Idea for a Kimono-Style Pattern

I’m having an idea for a knitting pattern.  Right now I’m finishing up my Lacy Night project (which will be shown after Christmas, because the shawl pin closure is still in transit).  After that, it’s back to the Max Sweater.  But then I might get around to this next idea.  I’ll put it here in case someone is looking for a big stashbuster easy project and would like to test-knit it.

Triple-stranded with laceweight yarns.   I’ll use Fleece Artist Saldanha, Unique Sheep Ling, and Jojoland Cashmere for the body and swap out the Jojoland for Henry’s Attic Cascade Lace for the sleeves.  (I really do need to do some serious stashbusting!)  Probably a size 7 needle.  Knit three big squares that are 20″ square.  Pick up stitches along one side of one square and another side of another square; join.  This will be your sleeve.  Knit until it is a sufficient length (mine will be about 20″ anyway).  Repeat on the other side of the center square with the remaining square for the other sleeve.  If desired, and if enough yarn is left, pick up stitches all around the edges.  K1inc around, then knit 12 rows to make a ruffle (remembering to increase three times in one stitch at each corner).  Bind off knitwise.  Weave in all ends.

The way I’m envisioning this, the fronts will hang down when it’s worn casually.  I’ll put a button inside the right front and a buttonhole (or yarn loop) outside the left front, to fold across like a cardigan.  Then I’ll use a shawl pin to close the outer right side to the left.

My thought, at least for my own version, is that because the body and sleeves will be variegated, I’ll do the ruffle in a coordinating solid yarn, maybe a green.

The Unique Sheep, Ling Yarn, “Waltz of the Flowers” Colorway
Fleece Artist Saldanha
Jojoland Lace Cashmere, dyed by Mom
Henry’s Attic Cascade Lace

Maybe hot pink for the ruffle!


The second version of Sacharissa’s Gloves is done.  (Two gloves.) 

Sacharissa Cripslock is a reporter for the Ankh-Morpork Times in the more recent Discworld novels.  The original design, shown in cream and brown with olive ribbon, is a color combination much more likely to occur in A-M than this garish 1980s look.  Still.  Maybe I can wear the newer ones with Diane’s 1980s colorblock ski jacket in similar colors?  Nah. 

The original gloves, with a ruffled cuff rather than a ribbed one.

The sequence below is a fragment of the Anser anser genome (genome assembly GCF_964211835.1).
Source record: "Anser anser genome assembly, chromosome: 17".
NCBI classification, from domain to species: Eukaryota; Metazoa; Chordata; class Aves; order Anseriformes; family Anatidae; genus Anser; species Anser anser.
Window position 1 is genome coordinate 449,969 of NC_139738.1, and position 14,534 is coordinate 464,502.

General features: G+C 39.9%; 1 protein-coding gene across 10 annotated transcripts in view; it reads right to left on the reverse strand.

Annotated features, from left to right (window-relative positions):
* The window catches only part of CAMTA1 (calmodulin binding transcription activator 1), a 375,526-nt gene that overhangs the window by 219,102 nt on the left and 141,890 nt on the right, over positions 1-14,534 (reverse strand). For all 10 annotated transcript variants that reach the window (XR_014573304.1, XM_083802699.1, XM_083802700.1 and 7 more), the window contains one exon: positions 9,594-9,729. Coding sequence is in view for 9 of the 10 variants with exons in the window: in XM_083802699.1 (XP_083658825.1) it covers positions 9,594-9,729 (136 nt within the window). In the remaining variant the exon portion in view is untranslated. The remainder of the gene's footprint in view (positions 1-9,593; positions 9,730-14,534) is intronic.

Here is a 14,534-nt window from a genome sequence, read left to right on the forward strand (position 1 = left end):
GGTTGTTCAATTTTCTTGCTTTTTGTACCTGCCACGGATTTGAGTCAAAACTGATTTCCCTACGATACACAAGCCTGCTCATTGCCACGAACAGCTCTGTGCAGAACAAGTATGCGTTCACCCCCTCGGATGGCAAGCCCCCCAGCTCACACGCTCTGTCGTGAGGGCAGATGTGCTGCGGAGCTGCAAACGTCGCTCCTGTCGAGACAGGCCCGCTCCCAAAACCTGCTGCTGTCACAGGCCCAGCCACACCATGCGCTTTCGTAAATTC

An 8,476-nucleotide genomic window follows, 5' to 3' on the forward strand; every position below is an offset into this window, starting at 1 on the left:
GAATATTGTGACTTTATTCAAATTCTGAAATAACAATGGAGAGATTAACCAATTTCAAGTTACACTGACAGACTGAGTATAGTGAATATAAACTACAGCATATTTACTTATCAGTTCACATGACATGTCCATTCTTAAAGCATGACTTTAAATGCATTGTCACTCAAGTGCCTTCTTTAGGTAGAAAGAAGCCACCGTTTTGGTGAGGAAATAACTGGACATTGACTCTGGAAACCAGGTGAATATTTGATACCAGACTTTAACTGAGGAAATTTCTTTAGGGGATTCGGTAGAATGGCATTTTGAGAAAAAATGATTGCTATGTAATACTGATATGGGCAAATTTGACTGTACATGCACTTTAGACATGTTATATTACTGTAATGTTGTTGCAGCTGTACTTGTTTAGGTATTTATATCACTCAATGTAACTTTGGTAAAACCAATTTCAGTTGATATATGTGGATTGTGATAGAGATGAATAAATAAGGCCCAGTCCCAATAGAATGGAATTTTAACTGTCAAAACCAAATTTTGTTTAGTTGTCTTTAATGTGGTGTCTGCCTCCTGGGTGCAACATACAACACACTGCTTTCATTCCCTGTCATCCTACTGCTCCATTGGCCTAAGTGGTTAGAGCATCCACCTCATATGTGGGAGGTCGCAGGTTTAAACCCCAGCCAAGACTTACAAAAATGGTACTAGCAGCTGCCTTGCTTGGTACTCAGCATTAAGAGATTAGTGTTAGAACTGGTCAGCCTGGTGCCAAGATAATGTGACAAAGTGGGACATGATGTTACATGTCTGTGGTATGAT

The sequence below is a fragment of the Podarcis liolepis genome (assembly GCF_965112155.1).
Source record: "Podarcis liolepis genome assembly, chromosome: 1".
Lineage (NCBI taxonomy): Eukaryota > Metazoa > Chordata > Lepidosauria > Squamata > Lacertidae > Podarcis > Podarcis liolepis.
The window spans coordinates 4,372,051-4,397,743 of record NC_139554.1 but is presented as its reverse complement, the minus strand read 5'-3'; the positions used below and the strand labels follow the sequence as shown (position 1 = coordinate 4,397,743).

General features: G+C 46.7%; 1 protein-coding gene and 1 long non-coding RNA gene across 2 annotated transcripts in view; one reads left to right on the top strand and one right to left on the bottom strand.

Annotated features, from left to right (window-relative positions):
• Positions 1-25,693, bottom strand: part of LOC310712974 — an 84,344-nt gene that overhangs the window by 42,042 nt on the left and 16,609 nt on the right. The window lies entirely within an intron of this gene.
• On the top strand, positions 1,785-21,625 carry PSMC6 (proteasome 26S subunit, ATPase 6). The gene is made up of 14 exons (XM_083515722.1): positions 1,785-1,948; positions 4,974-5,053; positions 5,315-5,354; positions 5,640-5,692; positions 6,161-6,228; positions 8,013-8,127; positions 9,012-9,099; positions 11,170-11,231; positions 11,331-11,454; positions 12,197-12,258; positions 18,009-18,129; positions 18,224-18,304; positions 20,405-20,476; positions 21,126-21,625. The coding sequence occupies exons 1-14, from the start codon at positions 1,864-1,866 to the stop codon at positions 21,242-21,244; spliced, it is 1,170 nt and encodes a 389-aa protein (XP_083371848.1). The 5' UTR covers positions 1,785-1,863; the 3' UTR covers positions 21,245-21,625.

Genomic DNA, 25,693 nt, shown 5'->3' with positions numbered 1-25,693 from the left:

I think these can only possibly be worn with a black coat.

Final Manicure Conclusions

Six weeks of manicure experimentation have left me with the conclusion that “the old ways are the best ways.”

Original method:  OPI base coat, two coats of OPI color, OPI top coat.  Used to last me almost two full weeks.  Fully removes in about ten minutes using any kind of nail polish remover.

First experiment:  Creative Nail Designs’ “Shellac” products – base, two color coats, and top coat, UV treated.  Lasted me a little over a week because I started peeling them off when they started growing out.

Second experiment:  Same Shellac process with a different color.  Lasted me a little over a week because I started peeling them off when they started growing out. 

They say that if you keep repeating something with the expectation that it will turn out differently this time, it’s a sign of insanity.  Well, I’m not insane, so I stopped using the Shellac.  At this point I’d considered my experiments to be done.  I did the turquoise manicure (which you can vaguely see in the turquoise/chartreuse glove photo) using the Original Method.  This lasted less than two full weeks even though all three bottles were new product.

Third experiment:  Topped one of those nails with a Shellac top coat and treated under UV light.   This extended the turquoise on this nail for at least another week.  A good sign, I thought.

Yesterday I removed all the turquoise nail polish from all my nails.  The one with the Shellac on it took about six minutes of soaking in acetone nail polish remover.  Well, six minutes, no big deal, I read a book  while my finger soaked.

Fourth experiment (last night):  Did a full Original Method manicure on my left hand, then when dry, topped them all with Shellac top coat and treated under UV light.  I really thought this was going to be a winning procedure!   But the color I’d chosen looked bad – it was an old gold nail polish that appeared like molten gold in the bottle, but on the nail it was trailer trash glittery – so in frustration I decided to strip all the nails and leave them bare until just before we leave for vacation.

What I had failed to consider (when topping the Original manicure with Shellac) is that EACH NAIL takes six minutes, or more, to remove!  Luckily I had only done one hand, but even so, it was more than half an hour later when I was finally able to put the lid on the remover and wash my hands.

Conclusion:  Shellac just is not worth it.  I’d rather re-manicure every week than get two weeks’ wear out of a Shellac manicure and then spend 60 minutes to remove it.  Bleah.

Corollary:  I have a bottle of Shellac top coat, one bottle of base coat, and four colors, if anyone wants them!  But you do need a 36-watt UV light to cure it.

Another Thing about Dyeing

I really don’t understand this next bit.  Perhaps someone (G-G?) with more dyeing experience can let me know.

This is the yarn I just dyed.
This is the yarn I’d used most of the chartreuse on, around 2004.
They look pretty similar, right?  Well, here is the pic I posted last week:  the poncho you see in the 2004 photo, after it was finished.  So it’s 6 years old.
Look how yellow this is!
This last photo is definitely what I call chartreuse.  The other ones look like lime, or grass green, in places.  I might have believed that the dye in the jar had changed color over time, except that the photo of the beginning of the poncho matches the stuff I just dyed last week.  So it makes me wonder if this glove will fade/alter to a much yellower green over time…?  Anyone know?